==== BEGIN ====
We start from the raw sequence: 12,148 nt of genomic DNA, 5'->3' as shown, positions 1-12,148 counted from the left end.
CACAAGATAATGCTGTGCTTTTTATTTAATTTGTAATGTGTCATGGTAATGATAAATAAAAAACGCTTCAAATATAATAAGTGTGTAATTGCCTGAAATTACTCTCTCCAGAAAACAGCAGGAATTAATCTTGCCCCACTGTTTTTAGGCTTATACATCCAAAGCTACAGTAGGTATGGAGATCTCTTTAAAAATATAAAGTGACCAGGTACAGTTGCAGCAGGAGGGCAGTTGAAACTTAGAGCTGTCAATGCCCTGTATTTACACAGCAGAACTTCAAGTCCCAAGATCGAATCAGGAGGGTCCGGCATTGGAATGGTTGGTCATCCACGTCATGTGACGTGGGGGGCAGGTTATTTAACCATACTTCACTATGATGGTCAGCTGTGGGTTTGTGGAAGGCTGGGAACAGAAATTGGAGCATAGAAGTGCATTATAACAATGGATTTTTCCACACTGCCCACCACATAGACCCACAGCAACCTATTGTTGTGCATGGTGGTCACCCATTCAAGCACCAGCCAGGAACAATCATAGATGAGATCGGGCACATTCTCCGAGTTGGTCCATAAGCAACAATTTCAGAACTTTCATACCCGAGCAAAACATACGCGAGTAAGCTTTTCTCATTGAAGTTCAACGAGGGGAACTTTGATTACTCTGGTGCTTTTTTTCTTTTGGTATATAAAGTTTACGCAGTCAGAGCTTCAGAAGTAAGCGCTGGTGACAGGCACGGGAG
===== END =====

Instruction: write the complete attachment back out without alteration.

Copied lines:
We start from the raw sequence: 12,148 nt of genomic DNA, 5'->3' as shown, positions 1-12,148 counted from the left end.
CACAAGATAATGCTGTGCTTTTTATTTAATTTGTAATGTGTCATGGTAATGATAAATAAAAAACGCTTCAAATATAATAAGTGTGTAATTGCCTGAAATTACTCTCTCCAGAAAACAGCAGGAATTAATCTTGCCCCACTGTTTTTAGGCTTATACATCCAAAGCTACAGTAGGTATGGAGATCTCTTTAAAAATATAAAGTGACCAGGTACAGTTGCAGCAGGAGGGCAGTTGAAACTTAGAGCTGTCAATGCCCTGTATTTACACAGCAGAACTTCAAGTCCCAAGATCGAATCAGGAGGGTCCGGCATTGGAATGGTTGGTCATCCACGTCATGTGACGTGGGGGGCAGGTTATTTAACCATACTTCACTATGATGGTCAGCTGTGGGTTTGTGGAAGGCTGGGAACAGAAATTGGAGCATAGAAGTGCATTATAACAATGGATTTTTCCACACTGCCCACCACATAGACCCACAGCAACCTATTGTTGTGCATGGTGGTCACCCATTCAAGCACCAGCCAGGAACAATCATAGATGAGATCGGGCACATTCTCCGAGTTGGTCCATAAGCAACAATTTCAGAACTTTCATACCCGAGCAAAACATACGCGAGTAAGCTTTTCTCATTGAAGTTCAACGAGGGGAACTTTGATTACTCTGGTGCTTTTTTTCTTTTGGTATATAAAGTTTACGCAGTCAGAGCTTCAGAAGTAAGCGCTGGTGACAGGCACGGGAG